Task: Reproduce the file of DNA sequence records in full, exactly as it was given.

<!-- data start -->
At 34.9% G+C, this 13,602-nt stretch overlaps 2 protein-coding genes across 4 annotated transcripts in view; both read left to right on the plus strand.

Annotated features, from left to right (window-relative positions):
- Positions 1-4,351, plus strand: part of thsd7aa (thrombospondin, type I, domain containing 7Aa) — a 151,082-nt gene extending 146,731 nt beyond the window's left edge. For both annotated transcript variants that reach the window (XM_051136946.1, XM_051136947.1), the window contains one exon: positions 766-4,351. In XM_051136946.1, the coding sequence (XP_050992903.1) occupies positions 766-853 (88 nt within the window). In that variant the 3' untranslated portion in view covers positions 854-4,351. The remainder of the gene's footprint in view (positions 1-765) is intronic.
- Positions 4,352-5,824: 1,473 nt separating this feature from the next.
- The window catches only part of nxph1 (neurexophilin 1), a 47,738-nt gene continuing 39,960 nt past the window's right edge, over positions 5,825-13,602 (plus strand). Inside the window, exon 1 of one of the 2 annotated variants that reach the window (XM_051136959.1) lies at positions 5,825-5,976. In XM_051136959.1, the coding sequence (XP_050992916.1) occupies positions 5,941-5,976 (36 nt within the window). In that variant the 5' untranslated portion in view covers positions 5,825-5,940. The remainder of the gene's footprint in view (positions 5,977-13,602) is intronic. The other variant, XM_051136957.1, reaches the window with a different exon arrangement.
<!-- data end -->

At 34.9% G+C, this 13,602-nt stretch overlaps 2 protein-coding genes across 4 annotated transcripts in view; both read left to right on the plus strand.

Annotated features, from left to right (window-relative positions):
- Positions 1-4,351, plus strand: part of thsd7aa (thrombospondin, type I, domain containing 7Aa) — a 151,082-nt gene extending 146,731 nt beyond the window's left edge. For both annotated transcript variants that reach the window (XM_051136946.1, XM_051136947.1), the window contains one exon: positions 766-4,351. In XM_051136946.1, the coding sequence (XP_050992903.1) occupies positions 766-853 (88 nt within the window). In that variant the 3' untranslated portion in view covers positions 854-4,351. The remainder of the gene's footprint in view (positions 1-765) is intronic.
- Positions 4,352-5,824: 1,473 nt separating this feature from the next.
- The window catches only part of nxph1 (neurexophilin 1), a 47,738-nt gene continuing 39,960 nt past the window's right edge, over positions 5,825-13,602 (plus strand). Inside the window, exon 1 of one of the 2 annotated variants that reach the window (XM_051136959.1) lies at positions 5,825-5,976. In XM_051136959.1, the coding sequence (XP_050992916.1) occupies positions 5,941-5,976 (36 nt within the window). In that variant the 5' untranslated portion in view covers positions 5,825-5,940. The remainder of the gene's footprint in view (positions 5,977-13,602) is intronic. The other variant, XM_051136957.1, reaches the window with a different exon arrangement.